COVID-19 Disrupting Mental Health Services in Most Countries

A recent survey carried out by WHO (World Health Organization) suggests that the coronavirus pandemic has distorted or stopped mental health services in 93% of countries globally while the demand for mental health services is rising. The survey conducted in 130 countries offers the first glimpse indicating the devastating effect of coronavirus on accessing mental health services, such as drug addiction therapy, and underlines the urgent need for funding.

The report was published ahead of the Big Event WHO hosts for Mental Health – a worldwide online advocacy function held on 10 October, bringing together celebrities, world leaders and advocates championing increased mental health investment on account of COVID-19.
In the past, WHO had called attention to the chronic underfunding when it comes to mental health: before the pandemic, countries spent less than 2% of their health budgets on mental health and struggled to meet their population’s needs.

The COVID-19 pandemic is escalating the demand for mental health services. Loss of income, isolation, fear and bereavement cause mental health conditions or aggravate existing ones. Many individuals may be experiencing increased levels of drug and alcohol usage, anxiety and insomnia. On the other hand, the pandemic itself can result in mental and neurological complications like stroke, agitation and delirium. Also, persons with pre-existing neurological, mental health or substance abuse disorders are more susceptible to SARS-CoV-2 – they stand at an increased risk of severe outcomes or even death.

The World Health Organisation’s Director-General, Dr. Tedros Adhanom Ghebreyesus, said that good mental health is fundamental to overall wellbeing and health. He continued to say that the coronavirus pandemic had disrupted basic mental health services across the globe just when they were needed the most. And that world leaders should move decisively and steadfast to invest in mental health programmes during this period and beyond.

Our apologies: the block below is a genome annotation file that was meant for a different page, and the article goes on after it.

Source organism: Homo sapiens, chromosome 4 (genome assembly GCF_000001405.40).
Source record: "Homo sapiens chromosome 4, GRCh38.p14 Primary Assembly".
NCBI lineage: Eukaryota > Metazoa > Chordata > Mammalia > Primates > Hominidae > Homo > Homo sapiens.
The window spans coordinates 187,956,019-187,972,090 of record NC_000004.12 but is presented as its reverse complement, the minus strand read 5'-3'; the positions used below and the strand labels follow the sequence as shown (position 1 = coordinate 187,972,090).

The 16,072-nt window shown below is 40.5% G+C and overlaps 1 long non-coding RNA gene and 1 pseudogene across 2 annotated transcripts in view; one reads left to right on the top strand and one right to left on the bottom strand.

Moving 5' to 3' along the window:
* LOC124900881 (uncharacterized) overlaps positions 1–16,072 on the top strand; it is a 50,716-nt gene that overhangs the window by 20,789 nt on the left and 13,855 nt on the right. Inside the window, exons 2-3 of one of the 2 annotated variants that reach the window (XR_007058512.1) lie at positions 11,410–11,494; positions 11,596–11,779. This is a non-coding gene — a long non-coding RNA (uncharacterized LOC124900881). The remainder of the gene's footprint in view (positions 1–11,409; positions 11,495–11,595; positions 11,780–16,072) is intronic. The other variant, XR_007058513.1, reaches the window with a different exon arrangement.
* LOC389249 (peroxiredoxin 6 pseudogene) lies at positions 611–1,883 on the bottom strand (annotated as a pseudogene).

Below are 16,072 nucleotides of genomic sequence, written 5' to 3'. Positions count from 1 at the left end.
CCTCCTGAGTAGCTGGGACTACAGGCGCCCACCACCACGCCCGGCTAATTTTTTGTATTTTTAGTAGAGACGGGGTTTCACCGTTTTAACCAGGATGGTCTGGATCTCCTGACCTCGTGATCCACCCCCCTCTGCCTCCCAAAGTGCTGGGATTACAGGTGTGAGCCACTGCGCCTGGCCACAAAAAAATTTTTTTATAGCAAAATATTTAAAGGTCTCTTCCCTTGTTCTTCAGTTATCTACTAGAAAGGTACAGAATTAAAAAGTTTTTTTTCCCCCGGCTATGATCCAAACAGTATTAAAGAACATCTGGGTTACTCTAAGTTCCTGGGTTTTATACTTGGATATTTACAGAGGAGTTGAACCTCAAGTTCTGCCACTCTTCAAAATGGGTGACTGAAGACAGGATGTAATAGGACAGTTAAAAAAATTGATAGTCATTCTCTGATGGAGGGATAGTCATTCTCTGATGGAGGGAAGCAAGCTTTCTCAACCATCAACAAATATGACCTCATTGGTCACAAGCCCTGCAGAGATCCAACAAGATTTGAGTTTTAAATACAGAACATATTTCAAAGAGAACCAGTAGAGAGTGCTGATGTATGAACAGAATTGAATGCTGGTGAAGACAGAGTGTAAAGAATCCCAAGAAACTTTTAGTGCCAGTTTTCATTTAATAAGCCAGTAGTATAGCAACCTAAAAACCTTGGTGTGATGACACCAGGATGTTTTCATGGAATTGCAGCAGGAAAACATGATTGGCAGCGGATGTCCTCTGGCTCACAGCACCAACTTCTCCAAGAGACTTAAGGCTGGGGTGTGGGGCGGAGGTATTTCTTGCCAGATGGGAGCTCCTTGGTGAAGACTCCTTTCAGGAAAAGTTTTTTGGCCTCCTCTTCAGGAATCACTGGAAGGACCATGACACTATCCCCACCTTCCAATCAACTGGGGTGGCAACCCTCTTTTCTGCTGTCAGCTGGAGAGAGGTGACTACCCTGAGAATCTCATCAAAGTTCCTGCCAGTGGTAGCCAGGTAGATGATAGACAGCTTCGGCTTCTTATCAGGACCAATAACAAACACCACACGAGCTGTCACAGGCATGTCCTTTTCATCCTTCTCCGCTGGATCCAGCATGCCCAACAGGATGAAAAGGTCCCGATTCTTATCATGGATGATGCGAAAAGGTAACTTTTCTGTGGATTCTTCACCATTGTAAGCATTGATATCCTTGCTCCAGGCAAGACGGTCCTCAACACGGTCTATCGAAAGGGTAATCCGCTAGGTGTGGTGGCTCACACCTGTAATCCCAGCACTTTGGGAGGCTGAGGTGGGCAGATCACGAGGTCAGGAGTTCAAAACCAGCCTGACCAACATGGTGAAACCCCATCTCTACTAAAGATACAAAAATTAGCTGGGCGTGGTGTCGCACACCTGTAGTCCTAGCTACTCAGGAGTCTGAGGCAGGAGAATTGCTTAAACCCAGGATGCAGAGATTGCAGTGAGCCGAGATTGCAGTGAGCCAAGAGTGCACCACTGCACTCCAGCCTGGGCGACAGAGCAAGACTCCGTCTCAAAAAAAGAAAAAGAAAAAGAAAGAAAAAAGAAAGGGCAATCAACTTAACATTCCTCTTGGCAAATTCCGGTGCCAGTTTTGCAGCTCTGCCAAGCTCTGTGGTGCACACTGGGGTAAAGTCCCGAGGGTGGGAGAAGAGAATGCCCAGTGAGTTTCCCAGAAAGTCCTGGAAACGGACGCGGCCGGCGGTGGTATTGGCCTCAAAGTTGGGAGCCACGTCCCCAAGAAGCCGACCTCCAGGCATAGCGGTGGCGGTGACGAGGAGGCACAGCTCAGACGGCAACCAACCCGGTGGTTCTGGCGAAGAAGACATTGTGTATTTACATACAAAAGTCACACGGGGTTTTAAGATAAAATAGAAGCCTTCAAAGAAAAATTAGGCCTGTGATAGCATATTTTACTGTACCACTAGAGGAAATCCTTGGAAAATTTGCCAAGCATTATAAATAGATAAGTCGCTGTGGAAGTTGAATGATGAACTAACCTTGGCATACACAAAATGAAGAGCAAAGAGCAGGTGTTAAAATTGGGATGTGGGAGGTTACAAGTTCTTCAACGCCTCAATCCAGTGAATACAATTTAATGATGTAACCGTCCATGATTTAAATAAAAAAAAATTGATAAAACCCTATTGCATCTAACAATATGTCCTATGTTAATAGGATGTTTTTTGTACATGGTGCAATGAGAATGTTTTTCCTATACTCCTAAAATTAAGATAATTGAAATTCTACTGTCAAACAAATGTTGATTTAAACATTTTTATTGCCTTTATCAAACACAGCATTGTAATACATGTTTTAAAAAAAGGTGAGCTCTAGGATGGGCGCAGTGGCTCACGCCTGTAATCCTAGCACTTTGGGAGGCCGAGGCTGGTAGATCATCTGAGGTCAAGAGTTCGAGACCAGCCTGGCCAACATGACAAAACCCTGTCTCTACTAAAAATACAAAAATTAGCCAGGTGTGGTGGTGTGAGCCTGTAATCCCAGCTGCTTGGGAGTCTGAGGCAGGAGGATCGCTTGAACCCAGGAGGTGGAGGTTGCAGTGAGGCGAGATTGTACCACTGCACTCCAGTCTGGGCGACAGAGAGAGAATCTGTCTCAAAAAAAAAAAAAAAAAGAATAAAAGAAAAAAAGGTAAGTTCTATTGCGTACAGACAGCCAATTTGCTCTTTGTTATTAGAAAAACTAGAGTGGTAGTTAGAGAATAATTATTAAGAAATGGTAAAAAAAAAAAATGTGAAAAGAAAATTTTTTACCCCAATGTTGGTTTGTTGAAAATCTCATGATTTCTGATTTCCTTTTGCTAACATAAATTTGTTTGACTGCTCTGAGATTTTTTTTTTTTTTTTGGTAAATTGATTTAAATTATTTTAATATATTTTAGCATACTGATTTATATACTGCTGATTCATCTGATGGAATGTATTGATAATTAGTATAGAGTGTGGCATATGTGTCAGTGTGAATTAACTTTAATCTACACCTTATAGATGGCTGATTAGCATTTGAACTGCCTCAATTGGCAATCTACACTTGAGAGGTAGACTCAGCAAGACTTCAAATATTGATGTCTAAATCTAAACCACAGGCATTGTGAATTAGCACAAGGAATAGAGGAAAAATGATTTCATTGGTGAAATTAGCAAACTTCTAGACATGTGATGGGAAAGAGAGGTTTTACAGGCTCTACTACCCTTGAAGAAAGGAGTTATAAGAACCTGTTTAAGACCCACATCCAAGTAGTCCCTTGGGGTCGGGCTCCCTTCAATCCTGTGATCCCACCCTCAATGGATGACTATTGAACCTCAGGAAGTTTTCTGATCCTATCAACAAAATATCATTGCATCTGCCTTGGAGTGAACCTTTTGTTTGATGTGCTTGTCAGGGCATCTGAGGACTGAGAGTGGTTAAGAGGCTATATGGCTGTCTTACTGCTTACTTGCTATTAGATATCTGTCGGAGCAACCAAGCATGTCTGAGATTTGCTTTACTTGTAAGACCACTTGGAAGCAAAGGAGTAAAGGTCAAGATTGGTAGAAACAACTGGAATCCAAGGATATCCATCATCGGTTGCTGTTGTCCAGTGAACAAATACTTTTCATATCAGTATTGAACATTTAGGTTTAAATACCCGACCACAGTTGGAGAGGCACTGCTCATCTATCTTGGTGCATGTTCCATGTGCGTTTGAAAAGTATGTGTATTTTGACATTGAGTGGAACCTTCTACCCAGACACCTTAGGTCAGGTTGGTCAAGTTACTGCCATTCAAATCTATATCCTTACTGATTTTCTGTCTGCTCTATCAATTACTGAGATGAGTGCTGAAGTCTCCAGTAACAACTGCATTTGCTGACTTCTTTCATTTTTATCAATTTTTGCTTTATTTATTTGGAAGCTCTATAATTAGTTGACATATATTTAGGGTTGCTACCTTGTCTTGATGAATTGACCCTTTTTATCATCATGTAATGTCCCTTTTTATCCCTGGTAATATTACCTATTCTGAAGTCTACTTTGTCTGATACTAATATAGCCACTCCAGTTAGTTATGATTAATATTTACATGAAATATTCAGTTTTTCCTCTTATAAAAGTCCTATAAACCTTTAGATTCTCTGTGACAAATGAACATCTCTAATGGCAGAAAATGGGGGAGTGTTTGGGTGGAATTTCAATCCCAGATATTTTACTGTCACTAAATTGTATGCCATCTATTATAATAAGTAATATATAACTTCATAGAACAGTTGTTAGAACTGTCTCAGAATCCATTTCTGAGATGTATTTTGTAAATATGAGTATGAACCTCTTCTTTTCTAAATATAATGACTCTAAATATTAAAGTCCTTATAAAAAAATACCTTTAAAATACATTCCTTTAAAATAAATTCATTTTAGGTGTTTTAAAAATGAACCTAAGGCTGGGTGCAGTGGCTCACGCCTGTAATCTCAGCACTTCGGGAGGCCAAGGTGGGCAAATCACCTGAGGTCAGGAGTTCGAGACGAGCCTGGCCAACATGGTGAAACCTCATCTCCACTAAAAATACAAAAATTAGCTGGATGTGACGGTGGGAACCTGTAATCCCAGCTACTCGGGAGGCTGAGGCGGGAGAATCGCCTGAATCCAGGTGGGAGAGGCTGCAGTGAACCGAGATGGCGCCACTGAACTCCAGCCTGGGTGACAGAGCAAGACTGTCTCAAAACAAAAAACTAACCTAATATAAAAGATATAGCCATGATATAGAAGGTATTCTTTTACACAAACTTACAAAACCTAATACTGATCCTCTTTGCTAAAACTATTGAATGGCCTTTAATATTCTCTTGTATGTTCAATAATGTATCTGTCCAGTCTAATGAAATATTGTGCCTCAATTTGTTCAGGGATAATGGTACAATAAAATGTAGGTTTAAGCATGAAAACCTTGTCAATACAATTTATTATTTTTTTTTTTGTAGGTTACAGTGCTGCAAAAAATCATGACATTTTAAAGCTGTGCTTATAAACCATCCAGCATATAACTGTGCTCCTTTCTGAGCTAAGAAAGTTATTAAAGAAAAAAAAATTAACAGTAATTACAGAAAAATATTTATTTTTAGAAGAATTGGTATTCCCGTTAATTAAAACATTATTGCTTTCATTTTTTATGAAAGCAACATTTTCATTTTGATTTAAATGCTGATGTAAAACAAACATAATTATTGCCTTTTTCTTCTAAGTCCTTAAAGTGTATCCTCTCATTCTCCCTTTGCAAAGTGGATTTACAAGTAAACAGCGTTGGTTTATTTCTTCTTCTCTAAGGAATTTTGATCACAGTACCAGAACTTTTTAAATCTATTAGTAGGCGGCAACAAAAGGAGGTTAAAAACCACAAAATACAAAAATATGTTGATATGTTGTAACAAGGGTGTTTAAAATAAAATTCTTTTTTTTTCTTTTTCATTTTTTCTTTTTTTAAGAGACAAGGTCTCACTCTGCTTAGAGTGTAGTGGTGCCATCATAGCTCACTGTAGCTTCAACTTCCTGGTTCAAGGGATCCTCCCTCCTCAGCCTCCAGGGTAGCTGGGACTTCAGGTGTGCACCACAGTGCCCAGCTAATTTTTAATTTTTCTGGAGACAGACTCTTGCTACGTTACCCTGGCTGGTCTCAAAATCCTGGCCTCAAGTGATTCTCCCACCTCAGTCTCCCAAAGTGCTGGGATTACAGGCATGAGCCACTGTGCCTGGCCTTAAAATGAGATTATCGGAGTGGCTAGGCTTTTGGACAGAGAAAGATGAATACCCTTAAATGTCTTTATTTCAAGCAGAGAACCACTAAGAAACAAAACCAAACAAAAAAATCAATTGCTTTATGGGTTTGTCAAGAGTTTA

Survey Finds Major Interference to Vital Mental Health Services

The study was done from June to August 2020 amongst 130 countries across six regions that fall under WHO jurisdiction. It reviews how the provision of neurological, mental and substance abuse services has changed due to the coronavirus, the sort of services that have been hampered and how countries are coping with these challenges.

Countries revealed widespread interference of various types of essential mental health services:

Over 60% divulged interference to mental health services for susceptible persons, including adolescents and children (72%), women in need of postnatal or antenatal services (61%) and older adults (70%).

Sixty-seven per cent recorded disruption to psychotherapy and counselling; 65% to vital harm reduction services; and 45% to the treatment of opioid agonist maintenance to combat opioid dependence. Over a third (35%) recorded disruptions to emergency mediation, including those for individuals with prolonged seizures; adverse substance use withdrawal symptoms; and delirium, usually an indicator of a severe underlying medical condition.

Thirty per cent revealed interference to access medications for neurological, mental, and substance abuse disorders.

Approximately three-quarters revealed at least partial interruption to the workplace and school mental health services (75% and 78%, respectively).
Although most countries (70%) have adopted teletherapy or telemedicine to overcome delay to in-person services, there are massive discrepancies in the uptake of these intercedings. Over 80% of high-income countries recorded deploying teletherapy and telemedicine to mitigate gaps in mental health compared to less than 50% in low-income countries.

WHO has provided guidelines to countries on ways to maintain critical services, including mental health services during the coronavirus era, and advises that countries should focus resources on mental health as a fundamental component of their recovery and response plans. The Organization also implies countries to observe any alterations and disruptions in essential services so they can be addressed as needed.

Even though 89% of countries in the survey reported that psychosocial and mental health support is part of their national coronavirus response plan, only 17% of them have the funding to cover these activities.

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